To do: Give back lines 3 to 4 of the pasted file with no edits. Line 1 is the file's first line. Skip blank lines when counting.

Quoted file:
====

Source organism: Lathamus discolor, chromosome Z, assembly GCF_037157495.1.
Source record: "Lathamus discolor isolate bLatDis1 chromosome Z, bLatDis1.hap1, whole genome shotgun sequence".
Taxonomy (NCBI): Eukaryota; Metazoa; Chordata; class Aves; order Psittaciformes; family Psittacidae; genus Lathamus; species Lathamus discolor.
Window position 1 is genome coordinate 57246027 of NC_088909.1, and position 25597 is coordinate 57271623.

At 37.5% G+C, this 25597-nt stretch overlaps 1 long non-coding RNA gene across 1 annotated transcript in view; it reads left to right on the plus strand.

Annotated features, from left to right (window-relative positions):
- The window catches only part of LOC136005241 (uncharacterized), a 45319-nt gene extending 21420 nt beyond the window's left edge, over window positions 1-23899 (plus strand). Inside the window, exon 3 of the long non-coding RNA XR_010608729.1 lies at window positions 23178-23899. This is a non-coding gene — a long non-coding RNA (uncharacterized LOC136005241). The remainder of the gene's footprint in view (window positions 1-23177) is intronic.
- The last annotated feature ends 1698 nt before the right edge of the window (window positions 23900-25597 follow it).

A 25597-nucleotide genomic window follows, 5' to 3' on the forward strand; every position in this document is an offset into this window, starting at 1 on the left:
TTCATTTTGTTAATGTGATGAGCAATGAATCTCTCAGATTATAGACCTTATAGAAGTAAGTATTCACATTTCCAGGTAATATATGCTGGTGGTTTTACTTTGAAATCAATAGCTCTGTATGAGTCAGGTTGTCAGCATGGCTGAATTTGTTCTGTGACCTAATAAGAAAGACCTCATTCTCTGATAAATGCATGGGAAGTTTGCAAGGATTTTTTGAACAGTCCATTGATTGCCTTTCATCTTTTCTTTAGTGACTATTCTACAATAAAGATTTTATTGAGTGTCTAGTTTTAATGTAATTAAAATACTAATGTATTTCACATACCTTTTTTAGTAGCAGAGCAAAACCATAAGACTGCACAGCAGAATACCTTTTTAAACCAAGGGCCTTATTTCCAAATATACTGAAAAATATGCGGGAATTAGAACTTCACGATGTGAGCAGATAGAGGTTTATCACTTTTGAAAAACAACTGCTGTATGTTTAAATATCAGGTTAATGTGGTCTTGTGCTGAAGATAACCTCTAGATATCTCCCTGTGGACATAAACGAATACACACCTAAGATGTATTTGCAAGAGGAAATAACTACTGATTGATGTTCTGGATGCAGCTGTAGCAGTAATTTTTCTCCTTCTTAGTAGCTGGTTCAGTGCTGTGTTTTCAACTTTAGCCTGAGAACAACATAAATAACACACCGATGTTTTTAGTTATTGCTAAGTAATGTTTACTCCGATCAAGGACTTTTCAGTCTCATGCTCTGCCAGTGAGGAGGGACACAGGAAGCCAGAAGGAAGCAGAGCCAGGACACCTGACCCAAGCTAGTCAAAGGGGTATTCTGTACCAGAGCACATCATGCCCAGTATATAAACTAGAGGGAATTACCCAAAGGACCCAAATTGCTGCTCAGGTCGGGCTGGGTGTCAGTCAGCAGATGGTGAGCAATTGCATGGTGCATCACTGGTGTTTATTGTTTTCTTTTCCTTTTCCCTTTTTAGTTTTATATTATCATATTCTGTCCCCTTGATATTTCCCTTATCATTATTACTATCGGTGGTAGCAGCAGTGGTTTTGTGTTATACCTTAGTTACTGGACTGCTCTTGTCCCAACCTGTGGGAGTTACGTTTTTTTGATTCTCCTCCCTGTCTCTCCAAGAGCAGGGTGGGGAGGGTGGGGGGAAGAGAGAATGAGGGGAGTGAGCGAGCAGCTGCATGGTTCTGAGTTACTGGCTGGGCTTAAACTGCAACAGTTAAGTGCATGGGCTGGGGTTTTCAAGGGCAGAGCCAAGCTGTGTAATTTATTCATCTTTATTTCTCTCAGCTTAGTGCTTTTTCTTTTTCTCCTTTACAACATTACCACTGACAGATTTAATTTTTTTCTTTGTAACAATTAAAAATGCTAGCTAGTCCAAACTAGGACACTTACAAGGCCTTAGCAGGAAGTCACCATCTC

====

Taxonomy (NCBI): Eukaryota; Metazoa; Chordata; class Aves; order Psittaciformes; family Psittacidae; genus Lathamus; species Lathamus discolor.
Window position 1 is genome coordinate 57246027 of NC_088909.1, and position 25597 is coordinate 57271623.